To the Editor:
Like many long-time residents of Park Forest, I am dismayed by the crumbling infrastructure I see around our village. It so happens that the streetlight outside my house, knocked down by a car during the holidays, has yet to be replaced. But one does not have to look far to see the crumbling curbs, potholes, sidewalks and housing stock. Our area abounds in foreclosures emblematic of the current economic crisis. Still, many of us opened our property tax bills recently to see a sizable increase in our levy.
This crisis in Park Forest and its identity as showcase “planned community,” proud pioneer of racial integration, has been a long time in the making and goes beyond the current slump. A combination of poor taxing circumstances, shifting demographics ,and regional neglect have left our village in a difficult spot. Faced with these daunting structural problems, we have shown little in the way of creativity or big thinking to find a vision for Park Forest’s future.
The famous “planned community” needs a new plan—bold, innovative, and providing means to engage the urgent issues of our time.
Park Forest’s most successful recent projects have been environmental—the reclamation of Thorn Creek, Central Park, and the Plank Road Trail as prairie ecological zones. Perhaps the leaders of Park Forest could find a way to apply the same “Green Thinking” to our community as a whole by seeking funding and partners to turn the whole village into a prototypical “Green Community,” providing incentives to renovate and rebuild our housing stock with energy efficient features and renewable energy sources such as wind and solar. Perhaps we could “retrofit” the village in the style of upscale communities like Prairie Crossing in Grayslake, encouraging and offering incentives to residents to revert our yards and our parks to native prairie.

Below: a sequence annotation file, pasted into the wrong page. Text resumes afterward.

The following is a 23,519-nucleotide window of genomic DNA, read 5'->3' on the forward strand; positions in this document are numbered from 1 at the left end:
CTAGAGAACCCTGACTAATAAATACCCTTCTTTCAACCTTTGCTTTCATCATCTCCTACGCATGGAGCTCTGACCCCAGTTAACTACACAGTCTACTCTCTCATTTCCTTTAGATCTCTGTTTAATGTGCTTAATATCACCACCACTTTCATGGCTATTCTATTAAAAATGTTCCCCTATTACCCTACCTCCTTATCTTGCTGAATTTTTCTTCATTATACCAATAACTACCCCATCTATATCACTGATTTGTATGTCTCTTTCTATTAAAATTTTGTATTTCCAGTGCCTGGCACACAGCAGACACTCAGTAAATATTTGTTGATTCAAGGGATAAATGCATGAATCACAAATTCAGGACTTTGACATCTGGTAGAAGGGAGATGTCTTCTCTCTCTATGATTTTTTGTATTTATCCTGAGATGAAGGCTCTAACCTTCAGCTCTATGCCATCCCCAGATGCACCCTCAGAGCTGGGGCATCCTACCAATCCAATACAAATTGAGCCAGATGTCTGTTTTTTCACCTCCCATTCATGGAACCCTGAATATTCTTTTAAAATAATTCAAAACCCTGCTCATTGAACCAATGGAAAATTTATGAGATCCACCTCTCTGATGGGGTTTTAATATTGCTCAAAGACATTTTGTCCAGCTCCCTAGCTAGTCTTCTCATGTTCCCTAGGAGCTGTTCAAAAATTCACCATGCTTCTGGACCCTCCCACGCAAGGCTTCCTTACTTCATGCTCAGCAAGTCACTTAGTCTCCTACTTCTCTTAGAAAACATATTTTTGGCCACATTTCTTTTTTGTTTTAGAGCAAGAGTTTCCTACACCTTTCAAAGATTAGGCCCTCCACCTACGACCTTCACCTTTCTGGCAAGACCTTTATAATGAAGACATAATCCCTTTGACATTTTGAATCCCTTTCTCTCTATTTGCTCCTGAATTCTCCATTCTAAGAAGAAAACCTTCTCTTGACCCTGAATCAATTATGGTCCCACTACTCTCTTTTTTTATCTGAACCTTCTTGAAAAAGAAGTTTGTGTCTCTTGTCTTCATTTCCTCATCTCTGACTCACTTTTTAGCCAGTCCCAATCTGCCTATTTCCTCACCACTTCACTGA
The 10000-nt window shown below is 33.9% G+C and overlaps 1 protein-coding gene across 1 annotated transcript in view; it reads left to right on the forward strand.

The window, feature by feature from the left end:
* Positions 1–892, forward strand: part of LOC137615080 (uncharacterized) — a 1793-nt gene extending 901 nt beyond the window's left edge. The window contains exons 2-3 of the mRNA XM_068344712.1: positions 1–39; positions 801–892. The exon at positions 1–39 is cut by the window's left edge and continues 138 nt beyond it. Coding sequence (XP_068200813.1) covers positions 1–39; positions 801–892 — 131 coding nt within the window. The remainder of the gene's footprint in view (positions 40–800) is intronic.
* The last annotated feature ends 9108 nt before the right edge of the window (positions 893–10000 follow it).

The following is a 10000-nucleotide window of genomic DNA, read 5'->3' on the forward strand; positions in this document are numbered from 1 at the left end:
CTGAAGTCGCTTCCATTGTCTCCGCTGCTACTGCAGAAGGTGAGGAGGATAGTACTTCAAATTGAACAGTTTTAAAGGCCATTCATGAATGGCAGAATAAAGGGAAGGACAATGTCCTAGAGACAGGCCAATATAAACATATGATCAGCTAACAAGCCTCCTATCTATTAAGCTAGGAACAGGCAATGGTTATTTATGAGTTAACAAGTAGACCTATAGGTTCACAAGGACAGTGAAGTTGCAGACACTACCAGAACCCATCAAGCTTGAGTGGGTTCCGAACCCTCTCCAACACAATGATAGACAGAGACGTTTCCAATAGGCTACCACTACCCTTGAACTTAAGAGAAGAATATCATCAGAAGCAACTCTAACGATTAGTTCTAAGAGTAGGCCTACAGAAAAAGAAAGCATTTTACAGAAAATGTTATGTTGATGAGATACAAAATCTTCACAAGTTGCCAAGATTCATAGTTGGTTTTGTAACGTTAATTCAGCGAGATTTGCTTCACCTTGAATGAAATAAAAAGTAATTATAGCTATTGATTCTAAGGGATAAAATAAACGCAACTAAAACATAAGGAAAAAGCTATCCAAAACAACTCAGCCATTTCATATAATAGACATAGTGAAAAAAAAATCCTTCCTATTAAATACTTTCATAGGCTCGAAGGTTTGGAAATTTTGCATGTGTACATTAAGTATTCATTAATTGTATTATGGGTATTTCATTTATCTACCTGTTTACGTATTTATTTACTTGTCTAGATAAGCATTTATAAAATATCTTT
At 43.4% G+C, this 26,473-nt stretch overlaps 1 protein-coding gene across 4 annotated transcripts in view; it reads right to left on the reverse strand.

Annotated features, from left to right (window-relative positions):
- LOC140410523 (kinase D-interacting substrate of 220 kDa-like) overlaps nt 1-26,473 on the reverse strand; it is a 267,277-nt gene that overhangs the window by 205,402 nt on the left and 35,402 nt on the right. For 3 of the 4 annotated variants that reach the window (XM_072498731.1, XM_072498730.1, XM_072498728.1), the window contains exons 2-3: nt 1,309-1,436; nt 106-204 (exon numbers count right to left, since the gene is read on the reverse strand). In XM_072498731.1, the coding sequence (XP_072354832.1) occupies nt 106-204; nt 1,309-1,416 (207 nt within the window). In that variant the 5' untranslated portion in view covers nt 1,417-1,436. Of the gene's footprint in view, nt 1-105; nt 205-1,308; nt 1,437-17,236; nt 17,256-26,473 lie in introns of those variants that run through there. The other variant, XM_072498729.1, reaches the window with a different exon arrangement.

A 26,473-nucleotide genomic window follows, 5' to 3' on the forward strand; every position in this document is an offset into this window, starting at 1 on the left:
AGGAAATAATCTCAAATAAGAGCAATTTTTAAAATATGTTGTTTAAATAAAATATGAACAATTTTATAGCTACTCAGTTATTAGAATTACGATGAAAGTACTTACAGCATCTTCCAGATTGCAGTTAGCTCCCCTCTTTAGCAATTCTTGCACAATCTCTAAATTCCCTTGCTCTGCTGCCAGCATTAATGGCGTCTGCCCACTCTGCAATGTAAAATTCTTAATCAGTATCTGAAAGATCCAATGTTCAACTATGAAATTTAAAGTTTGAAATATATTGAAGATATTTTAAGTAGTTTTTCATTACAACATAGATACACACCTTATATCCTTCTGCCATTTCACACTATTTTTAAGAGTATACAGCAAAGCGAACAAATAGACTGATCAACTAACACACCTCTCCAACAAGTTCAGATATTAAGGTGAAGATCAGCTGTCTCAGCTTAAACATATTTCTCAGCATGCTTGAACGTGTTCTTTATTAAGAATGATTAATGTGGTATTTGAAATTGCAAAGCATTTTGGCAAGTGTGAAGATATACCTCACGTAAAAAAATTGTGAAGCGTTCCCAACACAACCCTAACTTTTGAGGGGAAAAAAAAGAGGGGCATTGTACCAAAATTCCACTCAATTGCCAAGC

Park Forest could return to its position of leadership nationally by embracing President Obama’s “Green Industries” vision and attract green industries to some of our abandoned and neglected commercial zones, generating jobs and showcasing our village as a leading example of a green economy.
In any case, one hopes that our village leaders are lobbying vigorously for our share of economic stimulus funds for infrastructure and new projects. Park Forest cannot fall further behind; now is the time for action, especially when we have an administration in Washington headed by a man who may actually know where Park Forest is.